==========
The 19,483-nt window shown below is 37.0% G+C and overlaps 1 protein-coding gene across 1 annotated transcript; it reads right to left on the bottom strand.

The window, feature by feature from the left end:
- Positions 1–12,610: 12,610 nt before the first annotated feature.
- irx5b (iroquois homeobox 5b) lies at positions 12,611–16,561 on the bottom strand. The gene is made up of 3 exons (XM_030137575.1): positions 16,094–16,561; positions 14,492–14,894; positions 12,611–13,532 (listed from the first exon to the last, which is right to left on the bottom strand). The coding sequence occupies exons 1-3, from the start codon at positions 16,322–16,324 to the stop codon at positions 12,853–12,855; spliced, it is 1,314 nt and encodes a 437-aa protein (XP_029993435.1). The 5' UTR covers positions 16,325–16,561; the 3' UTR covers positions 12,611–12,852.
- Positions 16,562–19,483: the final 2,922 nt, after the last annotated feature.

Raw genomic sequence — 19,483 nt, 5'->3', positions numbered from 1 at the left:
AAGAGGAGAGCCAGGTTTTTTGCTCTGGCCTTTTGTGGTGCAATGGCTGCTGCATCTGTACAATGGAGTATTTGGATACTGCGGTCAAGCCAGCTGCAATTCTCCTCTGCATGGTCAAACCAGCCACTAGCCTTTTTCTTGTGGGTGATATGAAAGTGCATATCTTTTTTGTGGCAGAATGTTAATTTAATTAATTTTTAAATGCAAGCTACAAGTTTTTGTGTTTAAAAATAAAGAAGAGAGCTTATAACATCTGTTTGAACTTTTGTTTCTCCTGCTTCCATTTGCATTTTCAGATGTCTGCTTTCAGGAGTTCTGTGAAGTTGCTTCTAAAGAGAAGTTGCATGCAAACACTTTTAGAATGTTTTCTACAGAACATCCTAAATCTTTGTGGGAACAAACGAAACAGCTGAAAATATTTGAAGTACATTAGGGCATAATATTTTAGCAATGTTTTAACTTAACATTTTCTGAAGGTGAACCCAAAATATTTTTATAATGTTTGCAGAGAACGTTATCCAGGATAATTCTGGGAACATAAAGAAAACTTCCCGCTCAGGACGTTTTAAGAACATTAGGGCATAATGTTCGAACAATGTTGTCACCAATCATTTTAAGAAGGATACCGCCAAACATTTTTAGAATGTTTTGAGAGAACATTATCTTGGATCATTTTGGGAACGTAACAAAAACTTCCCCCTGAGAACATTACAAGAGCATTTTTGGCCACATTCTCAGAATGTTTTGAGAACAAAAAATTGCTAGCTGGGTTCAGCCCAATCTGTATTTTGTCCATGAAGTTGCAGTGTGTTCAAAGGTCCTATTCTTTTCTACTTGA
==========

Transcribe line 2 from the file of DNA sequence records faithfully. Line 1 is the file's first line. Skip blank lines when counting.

The window, feature by feature from the left end: